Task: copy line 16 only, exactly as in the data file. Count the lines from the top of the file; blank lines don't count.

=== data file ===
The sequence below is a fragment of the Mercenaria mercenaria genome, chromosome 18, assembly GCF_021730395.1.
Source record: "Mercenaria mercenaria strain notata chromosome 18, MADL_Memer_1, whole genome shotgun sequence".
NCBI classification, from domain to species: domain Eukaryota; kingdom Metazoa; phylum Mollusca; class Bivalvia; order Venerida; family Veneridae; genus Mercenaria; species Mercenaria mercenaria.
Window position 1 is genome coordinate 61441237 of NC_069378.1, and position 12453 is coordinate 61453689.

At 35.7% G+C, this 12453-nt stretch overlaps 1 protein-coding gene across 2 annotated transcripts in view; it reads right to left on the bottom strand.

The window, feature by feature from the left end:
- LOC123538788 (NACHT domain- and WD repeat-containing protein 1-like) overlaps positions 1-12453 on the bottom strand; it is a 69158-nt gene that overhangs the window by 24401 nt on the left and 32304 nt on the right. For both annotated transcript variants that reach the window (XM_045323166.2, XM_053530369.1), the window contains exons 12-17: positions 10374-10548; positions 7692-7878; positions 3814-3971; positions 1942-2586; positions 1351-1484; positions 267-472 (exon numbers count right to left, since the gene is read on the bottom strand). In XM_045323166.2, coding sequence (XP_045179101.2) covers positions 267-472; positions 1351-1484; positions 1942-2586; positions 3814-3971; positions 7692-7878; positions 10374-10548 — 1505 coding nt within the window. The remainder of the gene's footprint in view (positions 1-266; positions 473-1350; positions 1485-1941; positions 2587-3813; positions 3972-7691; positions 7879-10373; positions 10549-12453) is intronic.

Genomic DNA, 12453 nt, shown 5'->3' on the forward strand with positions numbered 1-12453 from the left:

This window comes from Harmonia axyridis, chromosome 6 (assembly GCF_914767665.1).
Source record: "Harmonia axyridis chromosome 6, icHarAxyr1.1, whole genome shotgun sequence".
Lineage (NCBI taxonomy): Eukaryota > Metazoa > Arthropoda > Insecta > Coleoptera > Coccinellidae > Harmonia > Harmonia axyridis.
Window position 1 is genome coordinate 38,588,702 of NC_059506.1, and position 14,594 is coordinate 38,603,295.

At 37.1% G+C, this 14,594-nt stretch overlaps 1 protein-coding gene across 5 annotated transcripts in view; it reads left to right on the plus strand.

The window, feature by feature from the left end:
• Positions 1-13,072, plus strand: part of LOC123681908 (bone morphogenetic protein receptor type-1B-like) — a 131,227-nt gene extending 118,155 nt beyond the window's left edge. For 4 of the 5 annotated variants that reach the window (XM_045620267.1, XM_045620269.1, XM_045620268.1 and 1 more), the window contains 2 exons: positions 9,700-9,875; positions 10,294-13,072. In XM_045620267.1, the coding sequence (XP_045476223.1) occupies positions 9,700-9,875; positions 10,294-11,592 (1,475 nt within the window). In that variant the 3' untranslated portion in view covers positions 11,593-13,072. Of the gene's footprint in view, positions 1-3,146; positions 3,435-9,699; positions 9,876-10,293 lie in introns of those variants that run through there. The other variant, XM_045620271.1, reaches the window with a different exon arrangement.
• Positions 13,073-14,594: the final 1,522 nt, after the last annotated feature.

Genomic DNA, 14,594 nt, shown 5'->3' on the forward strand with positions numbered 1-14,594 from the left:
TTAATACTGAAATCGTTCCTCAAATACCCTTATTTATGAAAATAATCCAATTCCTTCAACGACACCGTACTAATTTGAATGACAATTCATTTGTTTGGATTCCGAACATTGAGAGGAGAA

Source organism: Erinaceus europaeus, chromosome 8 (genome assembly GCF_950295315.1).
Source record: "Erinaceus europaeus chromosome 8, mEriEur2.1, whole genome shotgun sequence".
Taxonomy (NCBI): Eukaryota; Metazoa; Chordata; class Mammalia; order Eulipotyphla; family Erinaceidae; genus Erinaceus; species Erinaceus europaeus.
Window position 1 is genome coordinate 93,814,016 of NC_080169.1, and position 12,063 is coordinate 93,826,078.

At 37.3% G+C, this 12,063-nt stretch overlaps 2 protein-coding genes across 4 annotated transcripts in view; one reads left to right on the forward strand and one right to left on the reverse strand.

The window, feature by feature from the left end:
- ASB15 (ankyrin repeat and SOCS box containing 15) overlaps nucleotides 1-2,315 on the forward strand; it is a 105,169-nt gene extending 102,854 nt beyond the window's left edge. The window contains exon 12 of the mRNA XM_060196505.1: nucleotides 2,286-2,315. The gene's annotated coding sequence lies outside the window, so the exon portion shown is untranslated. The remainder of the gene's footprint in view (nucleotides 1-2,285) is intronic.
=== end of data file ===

• Positions 13,073-14,594: the final 1,522 nt, after the last annotated feature.